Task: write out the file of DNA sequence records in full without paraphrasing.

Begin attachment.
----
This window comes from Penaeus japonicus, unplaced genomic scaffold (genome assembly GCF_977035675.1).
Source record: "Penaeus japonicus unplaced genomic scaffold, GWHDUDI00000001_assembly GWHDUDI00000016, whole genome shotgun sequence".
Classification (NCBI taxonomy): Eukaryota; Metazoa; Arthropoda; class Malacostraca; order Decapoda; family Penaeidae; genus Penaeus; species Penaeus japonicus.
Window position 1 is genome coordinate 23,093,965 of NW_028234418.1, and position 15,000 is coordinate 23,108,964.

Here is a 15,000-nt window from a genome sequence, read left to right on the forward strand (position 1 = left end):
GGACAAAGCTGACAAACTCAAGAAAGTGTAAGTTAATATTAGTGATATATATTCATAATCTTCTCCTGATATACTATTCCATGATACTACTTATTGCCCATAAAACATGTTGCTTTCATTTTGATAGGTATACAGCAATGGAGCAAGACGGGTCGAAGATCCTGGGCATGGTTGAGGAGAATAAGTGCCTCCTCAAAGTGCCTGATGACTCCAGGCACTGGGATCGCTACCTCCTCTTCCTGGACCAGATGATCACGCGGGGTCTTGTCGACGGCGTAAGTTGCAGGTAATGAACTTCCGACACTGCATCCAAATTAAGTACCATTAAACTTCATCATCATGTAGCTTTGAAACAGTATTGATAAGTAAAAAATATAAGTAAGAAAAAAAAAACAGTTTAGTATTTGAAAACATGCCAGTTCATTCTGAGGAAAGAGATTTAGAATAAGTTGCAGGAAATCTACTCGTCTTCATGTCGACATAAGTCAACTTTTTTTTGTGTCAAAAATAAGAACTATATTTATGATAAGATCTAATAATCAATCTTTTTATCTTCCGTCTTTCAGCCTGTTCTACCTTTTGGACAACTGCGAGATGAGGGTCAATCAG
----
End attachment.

This window comes from Penaeus japonicus, unplaced genomic scaffold (genome assembly GCF_977035675.1).
Source record: "Penaeus japonicus unplaced genomic scaffold, GWHDUDI00000001_assembly GWHDUDI00000016, whole genome shotgun sequence".
Classification (NCBI taxonomy): Eukaryota; Metazoa; Arthropoda; class Malacostraca; order Decapoda; family Penaeidae; genus Penaeus; species Penaeus japonicus.
Window position 1 is genome coordinate 23,093,965 of NW_028234418.1, and position 15,000 is coordinate 23,108,964.

Here is a 15,000-nt window from a genome sequence, read left to right on the forward strand (position 1 = left end):
GGACAAAGCTGACAAACTCAAGAAAGTGTAAGTTAATATTAGTGATATATATTCATAATCTTCTCCTGATATACTATTCCATGATACTACTTATTGCCCATAAAACATGTTGCTTTCATTTTGATAGGTATACAGCAATGGAGCAAGACGGGTCGAAGATCCTGGGCATGGTTGAGGAGAATAAGTGCCTCCTCAAAGTGCCTGATGACTCCAGGCACTGGGATCGCTACCTCCTCTTCCTGGACCAGATGATCACGCGGGGTCTTGTCGACGGCGTAAGTTGCAGGTAATGAACTTCCGACACTGCATCCAAATTAAGTACCATTAAACTTCATCATCATGTAGCTTTGAAACAGTATTGATAAGTAAAAAATATAAGTAAGAAAAAAAAAACAGTTTAGTATTTGAAAACATGCCAGTTCATTCTGAGGAAAGAGATTTAGAATAAGTTGCAGGAAATCTACTCGTCTTCATGTCGACATAAGTCAACTTTTTTTTGTGTCAAAAATAAGAACTATATTTATGATAAGATCTAATAATCAATCTTTTTATCTTCCGTCTTTCAGCCTGTTCTACCTTTTGGACAACTGCGAGATGAGGGTCAATCAG